Family and a local rights organisation say Kilo, 66, was detained on Sunday, days after he signed a petition calling for steps to improve Lebanese-Syrian relations.
Kilo's daughter, Shaza, said her father was summoned by the security police at noon on Sunday and did not return home.
The government did not confirm his arrest, but the authorities almost never issue statements about detentions that are deemed a security matter.
Kilo has long been an critic of the Syrian government, which tightly controls national politics and often arrests its critics.
He has called for reform in Syria and has criticised the government's involvement in the political affairs of its smaller neighbour, Lebanon.
He is a political analyst and a well-known writer whose works are frequently published by Lebanese newspapers, including the leading anti-Syrian paper Al-Nahar.
Ammar Qurabi, the head of the National Organisation for Human Rights, said he had no information on the reason for Kilo's arrest, but said it might be connected to Kilo's signing of the petition calling for better relations with Lebanon.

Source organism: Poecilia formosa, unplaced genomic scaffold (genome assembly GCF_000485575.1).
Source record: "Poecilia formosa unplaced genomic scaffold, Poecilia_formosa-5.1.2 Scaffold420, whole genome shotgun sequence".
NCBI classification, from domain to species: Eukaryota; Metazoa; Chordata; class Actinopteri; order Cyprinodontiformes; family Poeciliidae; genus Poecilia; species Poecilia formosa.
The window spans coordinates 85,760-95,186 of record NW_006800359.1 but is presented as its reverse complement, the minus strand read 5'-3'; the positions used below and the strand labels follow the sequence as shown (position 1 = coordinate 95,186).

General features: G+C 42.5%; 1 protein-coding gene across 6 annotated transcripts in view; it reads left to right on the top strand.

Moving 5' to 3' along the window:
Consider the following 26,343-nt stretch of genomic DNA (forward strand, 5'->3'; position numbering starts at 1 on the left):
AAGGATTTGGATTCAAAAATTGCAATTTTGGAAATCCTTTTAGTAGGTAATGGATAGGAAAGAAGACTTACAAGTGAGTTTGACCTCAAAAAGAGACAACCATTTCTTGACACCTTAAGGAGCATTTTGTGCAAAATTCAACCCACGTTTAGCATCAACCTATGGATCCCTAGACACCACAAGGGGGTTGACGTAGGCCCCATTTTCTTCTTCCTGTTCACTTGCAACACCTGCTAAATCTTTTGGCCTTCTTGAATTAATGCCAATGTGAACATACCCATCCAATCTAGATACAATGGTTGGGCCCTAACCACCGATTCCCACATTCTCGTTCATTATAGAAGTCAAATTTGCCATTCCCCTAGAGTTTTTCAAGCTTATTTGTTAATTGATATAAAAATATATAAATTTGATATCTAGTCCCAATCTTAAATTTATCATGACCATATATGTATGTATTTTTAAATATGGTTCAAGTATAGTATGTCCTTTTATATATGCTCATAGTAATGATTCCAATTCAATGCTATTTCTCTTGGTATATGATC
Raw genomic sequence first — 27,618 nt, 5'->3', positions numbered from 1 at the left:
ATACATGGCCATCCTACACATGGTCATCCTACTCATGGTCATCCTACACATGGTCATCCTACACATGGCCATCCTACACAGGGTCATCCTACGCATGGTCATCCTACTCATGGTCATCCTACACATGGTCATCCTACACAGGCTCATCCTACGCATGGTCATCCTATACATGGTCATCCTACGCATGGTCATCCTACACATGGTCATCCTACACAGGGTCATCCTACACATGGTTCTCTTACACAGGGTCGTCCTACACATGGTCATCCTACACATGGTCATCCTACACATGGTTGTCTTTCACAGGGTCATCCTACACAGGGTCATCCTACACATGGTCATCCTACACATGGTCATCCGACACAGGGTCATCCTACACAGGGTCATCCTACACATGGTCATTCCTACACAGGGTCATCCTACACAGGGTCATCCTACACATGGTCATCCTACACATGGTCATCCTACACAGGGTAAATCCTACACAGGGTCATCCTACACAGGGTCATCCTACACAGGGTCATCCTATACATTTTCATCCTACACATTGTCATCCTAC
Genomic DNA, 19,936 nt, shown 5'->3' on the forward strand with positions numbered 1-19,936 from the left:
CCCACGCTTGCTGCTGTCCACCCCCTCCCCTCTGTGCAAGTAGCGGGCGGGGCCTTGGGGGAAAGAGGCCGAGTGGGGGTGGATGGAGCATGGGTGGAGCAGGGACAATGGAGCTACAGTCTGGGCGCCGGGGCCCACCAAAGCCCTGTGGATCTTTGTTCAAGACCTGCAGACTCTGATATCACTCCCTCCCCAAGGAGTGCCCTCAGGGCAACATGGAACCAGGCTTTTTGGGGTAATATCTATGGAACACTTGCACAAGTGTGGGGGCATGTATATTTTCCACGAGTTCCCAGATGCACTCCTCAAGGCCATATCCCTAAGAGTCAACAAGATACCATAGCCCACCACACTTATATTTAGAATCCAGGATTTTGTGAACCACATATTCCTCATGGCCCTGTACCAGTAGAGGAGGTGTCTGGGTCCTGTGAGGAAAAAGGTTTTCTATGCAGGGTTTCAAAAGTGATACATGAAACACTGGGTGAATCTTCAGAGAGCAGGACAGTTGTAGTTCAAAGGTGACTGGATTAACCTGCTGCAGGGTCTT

About 500 Syrian and Lebanese intellectuals signed the document last week.
Relations between Lebanon and Syria plummeted after the assassination last year of Rafiq al-Hariri, the former Lebanese prime minister. Many Lebanese blamed the death on Syria.
A UN-mandated investigation has implicated officials of the Syrian intelligence service, but Damascus has denied any involvement.
Syria has recently stepped up its arrest of human rights activists and critics.
Amnesty International, the human rights watchdog based in London, criticised the government last month for the detentions, describing them as another blot on the country's poor human rights record.